With the development of Tanner Plantation and other neighborhoods on the east side of the Goose Creek Reservoir in the last few years, Hanahan schools have reached capacity and then some.

As a result, about 60 percent of those who voted in the November 2012 election supported a tax hike that would pay for, among other things, a new $28 million school in the Tanner Plantation area.

"I am excited about the opportunity of having a new school in Hanahan," Mayor Minnie Newman-Caldwell said last week. "I supported the Yes 4 Schools campaign, and when I did, I was giving my word that I was going to stand up for children. . It is our schools and our children that are the heart of our community, and our future."

Since the 1990s, Hanahan officials have appealed to the school board to keep all of Hanahan's children together. Currently some children attend nearby Goose Creek Primary while high school students from Daniel Island are bused to Hanahan High.

Now the problem is finding a suitable location for that 900-student elementary within the limits of a city that has little available land.

Berkeley County School Superintendent Rodney Thompson said many of the remaining undeveloped tracts in city limits are heirs properties and the owners aren't interested in selling, limiting the available options.

The district has looked at several sites and settled on a nearly 11-acre tract that is part of a 90-acre Planned Unit Development known as Bowen Village. In November, the Hanahan planning commission unanimously denied a request to rezone the land from multifamily to Village Community One to accommodate the school.

The request is scheduled to be considered by Hanahan City Council at a meeting on Tuesday.

At two public hearings last week, one of which lasted four hours, residents were split on whether the Bowen site is the best option.

"The good news is when we get through all this there will be a new school in the city of Hanahan," said city administrator Johnny Cribb.

Among the sites discussed:

Adjacent to Hanahan Elementary School

The district already owns the land and parking is plentiful because it's adjacent to city recreational facilities.

Why it was eliminated:

The referendum asked voters if they wanted a school in "Tanner Plantation area," which this site is not, so the district cannot use referendum money to built there.

28-acre tract on the Goose Creek Reservoir

The site is large enough and district officials originally thought it had potential. The school board voted in June to pursue a purchase and sale agreement with Charleston Water System, but the district did due diligence on the site and realized it was not a viable location.

Why it was eliminated:

Adjacent property owners did not want the school there.

Building on the site would mean a loss of conservation preservation property

The tract has wetlands and water issues, limiting its use.

It's in the airport's Accident Potential Zone II, meaning its under the flight path.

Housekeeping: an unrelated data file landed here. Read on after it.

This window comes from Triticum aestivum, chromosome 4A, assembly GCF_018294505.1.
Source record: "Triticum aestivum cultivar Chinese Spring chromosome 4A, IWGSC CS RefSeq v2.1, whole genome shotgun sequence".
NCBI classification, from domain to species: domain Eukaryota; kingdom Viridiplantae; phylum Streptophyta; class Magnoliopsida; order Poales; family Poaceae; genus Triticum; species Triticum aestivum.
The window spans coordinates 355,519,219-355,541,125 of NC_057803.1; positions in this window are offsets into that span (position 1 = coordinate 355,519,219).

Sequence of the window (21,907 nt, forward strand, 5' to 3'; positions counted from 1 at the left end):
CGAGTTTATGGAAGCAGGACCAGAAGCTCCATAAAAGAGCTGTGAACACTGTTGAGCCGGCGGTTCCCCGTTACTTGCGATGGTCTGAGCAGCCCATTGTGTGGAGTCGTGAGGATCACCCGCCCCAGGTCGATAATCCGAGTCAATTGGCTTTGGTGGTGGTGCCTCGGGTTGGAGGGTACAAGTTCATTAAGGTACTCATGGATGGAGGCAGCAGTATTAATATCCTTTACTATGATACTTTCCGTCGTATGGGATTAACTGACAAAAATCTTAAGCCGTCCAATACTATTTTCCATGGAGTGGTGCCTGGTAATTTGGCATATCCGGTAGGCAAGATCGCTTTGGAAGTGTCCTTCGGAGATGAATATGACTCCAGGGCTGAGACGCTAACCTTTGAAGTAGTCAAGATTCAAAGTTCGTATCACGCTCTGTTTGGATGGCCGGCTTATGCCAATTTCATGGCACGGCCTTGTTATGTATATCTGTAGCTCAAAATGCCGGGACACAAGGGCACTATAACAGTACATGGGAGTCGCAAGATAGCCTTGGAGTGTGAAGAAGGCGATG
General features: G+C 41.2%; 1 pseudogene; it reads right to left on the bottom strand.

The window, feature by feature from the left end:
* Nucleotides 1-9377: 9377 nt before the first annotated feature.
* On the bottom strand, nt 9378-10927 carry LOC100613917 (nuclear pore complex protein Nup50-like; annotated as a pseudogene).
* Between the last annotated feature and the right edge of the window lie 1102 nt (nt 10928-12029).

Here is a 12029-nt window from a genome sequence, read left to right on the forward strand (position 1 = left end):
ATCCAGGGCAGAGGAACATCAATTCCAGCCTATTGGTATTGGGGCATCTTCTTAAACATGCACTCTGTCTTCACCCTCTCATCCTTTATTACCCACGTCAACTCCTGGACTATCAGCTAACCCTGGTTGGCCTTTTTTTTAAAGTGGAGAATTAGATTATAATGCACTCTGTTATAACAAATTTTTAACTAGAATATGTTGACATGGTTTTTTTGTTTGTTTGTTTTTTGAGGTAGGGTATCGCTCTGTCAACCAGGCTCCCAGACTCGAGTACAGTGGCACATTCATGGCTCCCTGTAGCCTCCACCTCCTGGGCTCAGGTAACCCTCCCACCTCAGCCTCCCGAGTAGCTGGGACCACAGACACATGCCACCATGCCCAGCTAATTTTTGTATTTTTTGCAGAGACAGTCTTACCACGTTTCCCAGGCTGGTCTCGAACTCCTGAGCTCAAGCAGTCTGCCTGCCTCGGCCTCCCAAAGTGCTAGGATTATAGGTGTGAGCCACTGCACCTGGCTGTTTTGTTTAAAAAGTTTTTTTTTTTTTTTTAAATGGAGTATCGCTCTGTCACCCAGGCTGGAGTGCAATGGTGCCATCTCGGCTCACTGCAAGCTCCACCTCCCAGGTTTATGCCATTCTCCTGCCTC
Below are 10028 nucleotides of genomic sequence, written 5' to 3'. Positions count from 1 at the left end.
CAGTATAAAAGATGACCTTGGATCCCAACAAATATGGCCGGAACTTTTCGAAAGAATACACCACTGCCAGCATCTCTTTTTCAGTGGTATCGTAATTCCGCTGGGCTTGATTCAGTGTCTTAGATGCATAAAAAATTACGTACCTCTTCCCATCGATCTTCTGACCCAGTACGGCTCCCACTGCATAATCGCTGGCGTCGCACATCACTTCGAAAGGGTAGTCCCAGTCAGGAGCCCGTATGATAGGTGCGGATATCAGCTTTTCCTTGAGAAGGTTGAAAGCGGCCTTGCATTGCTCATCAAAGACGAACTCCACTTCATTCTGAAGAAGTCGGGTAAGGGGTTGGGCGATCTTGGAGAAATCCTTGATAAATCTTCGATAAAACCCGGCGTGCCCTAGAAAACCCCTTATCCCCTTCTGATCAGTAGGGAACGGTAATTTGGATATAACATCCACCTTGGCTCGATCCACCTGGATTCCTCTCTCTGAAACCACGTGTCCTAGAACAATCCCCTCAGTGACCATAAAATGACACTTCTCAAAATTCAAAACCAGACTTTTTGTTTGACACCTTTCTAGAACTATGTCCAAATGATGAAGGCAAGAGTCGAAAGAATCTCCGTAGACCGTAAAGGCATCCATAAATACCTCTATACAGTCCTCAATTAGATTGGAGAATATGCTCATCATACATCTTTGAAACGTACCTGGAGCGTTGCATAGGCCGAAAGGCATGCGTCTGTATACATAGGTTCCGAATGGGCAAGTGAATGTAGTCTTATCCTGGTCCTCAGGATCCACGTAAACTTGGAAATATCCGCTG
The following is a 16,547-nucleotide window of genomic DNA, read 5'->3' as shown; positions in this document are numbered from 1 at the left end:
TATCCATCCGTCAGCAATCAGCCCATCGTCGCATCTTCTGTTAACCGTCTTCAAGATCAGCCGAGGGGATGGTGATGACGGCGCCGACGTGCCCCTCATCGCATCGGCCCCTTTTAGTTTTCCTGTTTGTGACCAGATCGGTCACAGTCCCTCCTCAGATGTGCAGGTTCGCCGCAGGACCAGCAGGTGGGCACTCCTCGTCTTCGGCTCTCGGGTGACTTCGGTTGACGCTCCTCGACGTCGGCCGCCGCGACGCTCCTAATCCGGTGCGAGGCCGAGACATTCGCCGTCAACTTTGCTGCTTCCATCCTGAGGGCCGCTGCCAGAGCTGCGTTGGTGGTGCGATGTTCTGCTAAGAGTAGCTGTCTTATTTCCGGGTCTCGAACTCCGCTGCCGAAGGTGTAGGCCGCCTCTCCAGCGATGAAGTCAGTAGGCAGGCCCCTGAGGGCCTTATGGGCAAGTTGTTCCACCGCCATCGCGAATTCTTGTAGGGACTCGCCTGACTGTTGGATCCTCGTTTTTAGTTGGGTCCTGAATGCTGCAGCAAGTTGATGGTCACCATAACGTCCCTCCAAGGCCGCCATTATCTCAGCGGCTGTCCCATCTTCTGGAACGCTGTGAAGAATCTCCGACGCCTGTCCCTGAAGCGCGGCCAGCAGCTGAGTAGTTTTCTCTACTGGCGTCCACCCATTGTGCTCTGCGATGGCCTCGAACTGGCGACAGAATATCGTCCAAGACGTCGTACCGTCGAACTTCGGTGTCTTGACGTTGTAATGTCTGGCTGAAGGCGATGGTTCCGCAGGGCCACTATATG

Williams Lane

Hanahan officials said they have been preparing since 2007 for a school at this location, where the city owns 42 acres straddling Williams Lane. Current plans are to build a passive park on one side and an athletic complex on the other.

Local and state agencies, including the South Carolina Department of Transportation, also "think that's a great site," said city councilman Michael Sally.

"I think we can make this site work and I think we can make it work because we've been planning on it the last six years," Sally said. "We've been planning on that, and now there's been an about face. I think the Williams Lane site is the best site."

Hanahan High School recently secured a $350,000 grant to build a walking trail from the Bi-Lo at the entrance to Tanner Plantation to the proposed fields.

Why it was eliminated:

The site is elongated, and district officials feel it would not adequately would meet state requirements for separate car-rider and bus-rider access. In addition, although the tract is 21 acres, only about half of it is highland, limiting usable space.

Area residents, many whose families have owned the land for centuries, have declined to sell additional land to the district.


Bowen is the district's top choice.

"We've looked at all the sites," said Ben Thompson, an architect with AAG Associates, who is designing the school. "I believe, based on the available property, based on the physical constraints, based on the traffic, based on the comments that we've heard, the Bowen Village property is the best property. It meets the requirements and is an adequate site."

The current PUD allows schools on part of the tract, but not on the 10.88-acre portion where the school district wants to build.

"The question is: Can we use a better location within this planned development for the location of a school?" Thompson said.

Drawbacks include that the size requires a two-story building and leaves little space for parking and outdoor play and learning areas.

In addition, many people have concerns about traffic in an area that already has issues and questioned whether the site will be accessibility for those who would have to cross those streets.

"Once the school is built there, we will be left with a school kids cannot walk or ride their bike to," Sallly said. "We will be left with roads that need major improvement. "

Building a school on the land will also mean less development, costing the district loss of revenue from impact fees, taxes, and business licenses.

Reach Brenda Rindge at 937-5713 or @brindge on Twitter.